Life in General

I Don’t Know About You…

…but I’m feeling 32.

And a slew of vacillating emotions on top of that.

But back to 32. Because today is legitimately my birthday and that is my newly minted age.

Oddly enough, 32 is my lucky number. It has been ever since I first donned it on the back of my travel soccer jersey as an 11-year-old budding athlete. Seeing as 2 (the date of my birth and my hitherto luckiest number) and all iterations of it from 2 to 12 and 22 were already claimed on my team… 32 it was, and 32 it remains.

What makes that even more special was, well, when have you ever seen a soccer player with a jersey number over 30? You usually don’t. And even from a young age, I was never afraid to be just a bit (or even a lot) different to get a semblance of what I wanted.

But allow me to set the record straight: at the beginning of the year when I said that I planned to pivot from my ambition-forward and goal-getting life in order to slow down and learn what truly brings me joy, I never thought that my more low-key lifestyle would take this form. This isn’t the type of different I favor. Nor do I find acceptable.

These days, I am often reminded of that saying, “life is what happens when you’re busy making other plans”. And this piece of life we find ourselves in across the globe (though mostly, at this point, in the United States) may be the best example of that sentiment I have ever experienced. Because all those plans we had for this year and beyond no longer exist. Or at least, they do not in the way we originally thought they would.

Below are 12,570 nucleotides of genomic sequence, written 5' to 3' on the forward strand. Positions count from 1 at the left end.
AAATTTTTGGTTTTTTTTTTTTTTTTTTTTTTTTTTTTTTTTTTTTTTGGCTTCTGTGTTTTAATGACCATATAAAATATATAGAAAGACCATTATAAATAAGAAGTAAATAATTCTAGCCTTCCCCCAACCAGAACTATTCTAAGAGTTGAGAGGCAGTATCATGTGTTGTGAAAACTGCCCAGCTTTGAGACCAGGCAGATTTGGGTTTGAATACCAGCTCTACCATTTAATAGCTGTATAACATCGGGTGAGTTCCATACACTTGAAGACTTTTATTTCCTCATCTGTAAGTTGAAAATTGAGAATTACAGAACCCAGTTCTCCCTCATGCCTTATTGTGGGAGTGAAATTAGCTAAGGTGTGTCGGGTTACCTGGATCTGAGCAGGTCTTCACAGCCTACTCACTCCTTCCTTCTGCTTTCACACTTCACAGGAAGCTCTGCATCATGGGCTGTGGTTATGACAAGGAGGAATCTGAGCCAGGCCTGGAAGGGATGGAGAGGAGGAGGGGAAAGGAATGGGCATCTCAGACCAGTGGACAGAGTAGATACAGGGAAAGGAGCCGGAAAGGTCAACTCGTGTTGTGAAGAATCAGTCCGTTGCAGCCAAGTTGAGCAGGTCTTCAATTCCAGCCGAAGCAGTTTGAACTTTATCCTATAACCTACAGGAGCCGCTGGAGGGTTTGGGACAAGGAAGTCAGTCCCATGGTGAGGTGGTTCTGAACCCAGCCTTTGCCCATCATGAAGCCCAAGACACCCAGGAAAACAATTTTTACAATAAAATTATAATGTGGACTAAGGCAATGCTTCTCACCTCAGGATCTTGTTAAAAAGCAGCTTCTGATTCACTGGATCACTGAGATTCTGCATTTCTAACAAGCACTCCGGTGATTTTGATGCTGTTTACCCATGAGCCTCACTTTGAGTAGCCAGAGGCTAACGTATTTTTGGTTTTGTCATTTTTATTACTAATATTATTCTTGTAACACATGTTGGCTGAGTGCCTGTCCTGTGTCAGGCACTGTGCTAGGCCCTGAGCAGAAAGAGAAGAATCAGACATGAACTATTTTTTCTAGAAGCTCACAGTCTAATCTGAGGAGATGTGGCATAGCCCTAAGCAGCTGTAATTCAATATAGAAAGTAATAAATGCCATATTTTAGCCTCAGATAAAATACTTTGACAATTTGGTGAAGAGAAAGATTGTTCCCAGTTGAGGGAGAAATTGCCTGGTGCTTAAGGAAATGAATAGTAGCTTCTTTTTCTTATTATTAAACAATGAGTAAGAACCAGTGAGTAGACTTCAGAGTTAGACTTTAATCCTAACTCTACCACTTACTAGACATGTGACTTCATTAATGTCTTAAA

After all, who plans for a pandemic?

I mean, who outside of the highest global officials who are supposed to have the foresight from the science community that an event like this may be on the horizon and be properly budgeting to properly allocate supplies and support to the people they govern?
But I digress…

Life as we know it ended, ironically enough, on my husband’s birthday: Friday, March 13. And now here we are, nearly 6 months later… and while much of the overwhelming panic that comes with the unknown of a highly-contagious lethal virus has shifted into the steady beat marching toward an unknown endpoint, it feels like so little has actually changed.

While we all are older, are we any bit the wiser?

I think that, after living through the events of the past 6 months, many of us are. And in so many ways outside of what you would expect from a half year passing.

It is my most sincere birthday wish that all of us, no matter where we are on our journey, can find it in ourselves to forgive our past views and ignorances in favor of moving forward armed with new truths that manifest not just in convictions and platitudes but in actions and efforts, too.

Further, I wish that that we can be vulnerable in showing our remorse, and forgive each others’ trespasses as we work -together- toward something different. Something better. Something fit for all of us. Because that is nothing less than what we all deserve.

It’s okay, life is a tough crowd / 32 and still growin’ up now
Who you are is not what you did / You’re still an innocent
-“Innocent” by Taylor Swift
Life in General

2020 Vision

The dawn of a new year -and a new decade at that- is a customary time to reflect on what has come to pass and plan for what’s yet to. To think of goals and make resolutions.

For the first time in a long time, I won’t be doing that.

If you know me, you know that I traditionally thrive on plans. On setting goals and working toward them. On reflection and learning and dreaming and achieving. For thirty years of my life it has been my way, and for thirty years it has served me well.